Did you know that up to three-quarters of a nonprofit’s major donors started out giving a smaller gift through a channel like an in-person event or direct mail? This means you could have donors in your annual giving program with the potential to make transformational gifts to your nonprofit. Not only does your mid-level giving program help build a pipeline of major gift donors, it also provides on-going stewardship for past major donors who aren’t ready to give at that level again.

 

When you look for major gift prospects through wealth screening, you are only uncovering the top 10% of donors, which is usually what you want! But you are missing your mid-level donors, these donors may not be able to afford to make major gifts every few years, but they do have the capacity to make their lifetime gift to your organization. A mid-level giving program helps you re-engage major donors when it’s too soon to ask them to give another major gift, but you still need a way to keep them engaged.

 

The mass-market communications will keep these donors informed about your organization and the personal touches will maintain a high feeling of engagement with your organization. They will really appreciate the insider feel of the mid-level giving program and the regular stewardship updates.

 

Coming up in the second part of this series, how to start a mid-level giving program at your nonprofit AND how to define your mid-level audience.

 

Interested in finding out more about Wisely? 

 

Connect now through the Blackbaud Marketplace

 

Or find out more on #WiserWithWisely

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Author: Wes Moon, Co-Founder, Wisely

Wes launched his fundraising career accidentally when he joined the University of Toronto’s Advancement team. While at UofT he helped build the process, operations, and tools that fundraisers needed to be successful with data-backed decision making. Driven to innovate, expanded his reach and worked with some of the leading Canadian charities, managing their donors and data before joining the Sunnybrook Foundation.  There he built their recurring giving program, launched new events, and digitized their fundraising campaigns.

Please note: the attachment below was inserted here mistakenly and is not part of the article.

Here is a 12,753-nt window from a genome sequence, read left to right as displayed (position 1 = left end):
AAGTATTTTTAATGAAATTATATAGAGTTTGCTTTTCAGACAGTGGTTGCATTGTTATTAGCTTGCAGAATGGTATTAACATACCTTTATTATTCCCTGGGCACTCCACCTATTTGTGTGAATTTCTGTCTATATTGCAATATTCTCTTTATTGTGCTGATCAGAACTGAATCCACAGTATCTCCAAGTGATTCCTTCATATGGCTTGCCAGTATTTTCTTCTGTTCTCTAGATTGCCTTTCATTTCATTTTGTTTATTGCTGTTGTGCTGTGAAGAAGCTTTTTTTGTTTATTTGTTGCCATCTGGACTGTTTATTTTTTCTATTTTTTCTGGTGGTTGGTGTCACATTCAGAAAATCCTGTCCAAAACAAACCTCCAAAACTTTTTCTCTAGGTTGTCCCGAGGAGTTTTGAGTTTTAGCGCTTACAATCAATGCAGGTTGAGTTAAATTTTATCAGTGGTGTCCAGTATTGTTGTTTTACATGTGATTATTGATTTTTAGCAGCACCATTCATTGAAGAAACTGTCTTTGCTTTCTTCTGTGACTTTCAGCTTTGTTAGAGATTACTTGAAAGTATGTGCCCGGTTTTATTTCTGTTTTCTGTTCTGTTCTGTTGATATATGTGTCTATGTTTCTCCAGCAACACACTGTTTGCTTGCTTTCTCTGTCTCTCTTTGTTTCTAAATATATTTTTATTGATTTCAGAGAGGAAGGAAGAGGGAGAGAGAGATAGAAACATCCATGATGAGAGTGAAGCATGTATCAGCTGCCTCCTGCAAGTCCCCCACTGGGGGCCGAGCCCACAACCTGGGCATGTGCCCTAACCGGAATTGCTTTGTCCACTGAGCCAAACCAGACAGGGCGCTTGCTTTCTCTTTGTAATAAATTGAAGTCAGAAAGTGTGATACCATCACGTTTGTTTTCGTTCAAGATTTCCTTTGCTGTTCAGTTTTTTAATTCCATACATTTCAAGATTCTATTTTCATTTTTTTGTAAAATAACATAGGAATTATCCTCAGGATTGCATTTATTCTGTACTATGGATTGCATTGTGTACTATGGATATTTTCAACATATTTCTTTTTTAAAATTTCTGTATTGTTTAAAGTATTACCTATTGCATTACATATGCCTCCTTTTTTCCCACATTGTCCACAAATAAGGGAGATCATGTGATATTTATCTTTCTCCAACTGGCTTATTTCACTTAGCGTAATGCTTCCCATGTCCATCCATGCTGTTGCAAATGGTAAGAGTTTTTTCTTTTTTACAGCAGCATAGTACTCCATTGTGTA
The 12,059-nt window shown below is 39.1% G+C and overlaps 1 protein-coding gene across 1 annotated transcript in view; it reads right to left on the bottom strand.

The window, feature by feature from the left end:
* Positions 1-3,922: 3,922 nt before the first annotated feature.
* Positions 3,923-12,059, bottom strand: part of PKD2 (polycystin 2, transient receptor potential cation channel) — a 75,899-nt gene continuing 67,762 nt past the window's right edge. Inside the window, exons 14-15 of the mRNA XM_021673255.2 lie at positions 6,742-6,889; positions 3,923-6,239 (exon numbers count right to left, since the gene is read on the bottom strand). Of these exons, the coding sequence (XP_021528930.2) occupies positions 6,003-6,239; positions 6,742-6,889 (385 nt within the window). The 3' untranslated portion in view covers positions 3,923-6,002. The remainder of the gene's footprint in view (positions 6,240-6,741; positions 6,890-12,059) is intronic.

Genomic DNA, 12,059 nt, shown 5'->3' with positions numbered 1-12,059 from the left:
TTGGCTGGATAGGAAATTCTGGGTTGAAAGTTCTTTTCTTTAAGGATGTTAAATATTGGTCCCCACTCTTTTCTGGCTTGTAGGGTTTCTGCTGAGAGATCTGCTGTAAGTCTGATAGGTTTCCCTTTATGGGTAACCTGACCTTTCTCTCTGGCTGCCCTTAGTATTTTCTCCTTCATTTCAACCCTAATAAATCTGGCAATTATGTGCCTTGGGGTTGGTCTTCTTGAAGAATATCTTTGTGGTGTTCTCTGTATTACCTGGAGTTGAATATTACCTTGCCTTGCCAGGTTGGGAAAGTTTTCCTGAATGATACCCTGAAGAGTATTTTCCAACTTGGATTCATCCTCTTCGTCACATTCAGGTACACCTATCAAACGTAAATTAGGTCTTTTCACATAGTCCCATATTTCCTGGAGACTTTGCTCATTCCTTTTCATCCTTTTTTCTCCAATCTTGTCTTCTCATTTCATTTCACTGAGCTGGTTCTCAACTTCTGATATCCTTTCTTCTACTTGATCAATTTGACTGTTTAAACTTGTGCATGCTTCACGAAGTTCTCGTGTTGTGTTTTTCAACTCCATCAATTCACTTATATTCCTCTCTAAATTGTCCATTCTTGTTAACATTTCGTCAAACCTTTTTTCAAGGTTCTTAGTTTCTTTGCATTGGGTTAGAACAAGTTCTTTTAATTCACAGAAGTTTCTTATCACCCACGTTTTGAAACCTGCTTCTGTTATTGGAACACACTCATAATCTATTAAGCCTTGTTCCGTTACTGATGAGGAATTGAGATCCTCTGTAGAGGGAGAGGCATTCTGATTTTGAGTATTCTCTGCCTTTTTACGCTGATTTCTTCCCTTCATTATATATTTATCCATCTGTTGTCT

Wes then made the jump into tech and hasn’t looked back.  He led the Canadian team at Blackbaud and then founded Wisely, an AI-based technology company, designed to help charities raise more, faster.  Today Wes and the Wisely team work with all sizes of nonprofits and are certified technology partners of Blackbaud and Silent Partner Software.

Posted by & filed under Analytics, Annual Giving, Donor Centric, Donor communications, Fundraising.

By Penelope Burk originally posted on Burk’s Blog.

Ah…my annual indulgence that I eagerly share with you. Please enjoy this selection of comments from donors who have already taken part in the 2018 Burk Donor Survey. Included are a number of comments about giving during natural disasters, which is one of our survey’s special themes this year.

As always, my special thanks to dozens of not-for-profits who are reaching out to their donors in April and May to invite them to participate in The Burk Donor Survey. These wonderful organizations are united by their belief that evidence from donors should inform decisions about fundraising. And, of course, my deepest gratitude goes to those thousands of donors who, for a little while, have put their busy lives on hold in order to talk about what philanthropy means to them and how their giving is changing in a world full of challenges and opportunities. Read more »